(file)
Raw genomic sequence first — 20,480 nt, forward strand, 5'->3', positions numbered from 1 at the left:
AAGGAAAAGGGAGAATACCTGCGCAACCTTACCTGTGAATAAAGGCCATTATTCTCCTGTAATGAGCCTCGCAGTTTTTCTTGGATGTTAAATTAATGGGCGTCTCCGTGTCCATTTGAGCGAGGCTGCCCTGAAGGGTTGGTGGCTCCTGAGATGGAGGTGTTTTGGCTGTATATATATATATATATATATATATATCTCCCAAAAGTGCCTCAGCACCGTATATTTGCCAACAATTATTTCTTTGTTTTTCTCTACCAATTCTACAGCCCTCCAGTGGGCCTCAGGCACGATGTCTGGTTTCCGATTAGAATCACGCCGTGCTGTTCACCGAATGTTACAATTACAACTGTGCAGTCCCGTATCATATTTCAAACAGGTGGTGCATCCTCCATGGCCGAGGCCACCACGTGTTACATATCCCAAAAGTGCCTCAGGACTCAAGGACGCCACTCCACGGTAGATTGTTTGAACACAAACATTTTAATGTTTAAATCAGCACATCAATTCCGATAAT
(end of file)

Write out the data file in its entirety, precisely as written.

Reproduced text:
Raw genomic sequence first — 20,480 nt, forward strand, 5'->3', positions numbered from 1 at the left:
AAGGAAAAGGGAGAATACCTGCGCAACCTTACCTGTGAATAAAGGCCATTATTCTCCTGTAATGAGCCTCGCAGTTTTTCTTGGATGTTAAATTAATGGGCGTCTCCGTGTCCATTTGAGCGAGGCTGCCCTGAAGGGTTGGTGGCTCCTGAGATGGAGGTGTTTTGGCTGTATATATATATATATATATATATATATCTCCCAAAAGTGCCTCAGCACCGTATATTTGCCAACAATTATTTCTTTGTTTTTCTCTACCAATTCTACAGCCCTCCAGTGGGCCTCAGGCACGATGTCTGGTTTCCGATTAGAATCACGCCGTGCTGTTCACCGAATGTTACAATTACAACTGTGCAGTCCCGTATCATATTTCAAACAGGTGGTGCATCCTCCATGGCCGAGGCCACCACGTGTTACATATCCCAAAAGTGCCTCAGGACTCAAGGACGCCACTCCACGGTAGATTGTTTGAACACAAACATTTTAATGTTTAAATCAGCACATCAATTCCGATAAT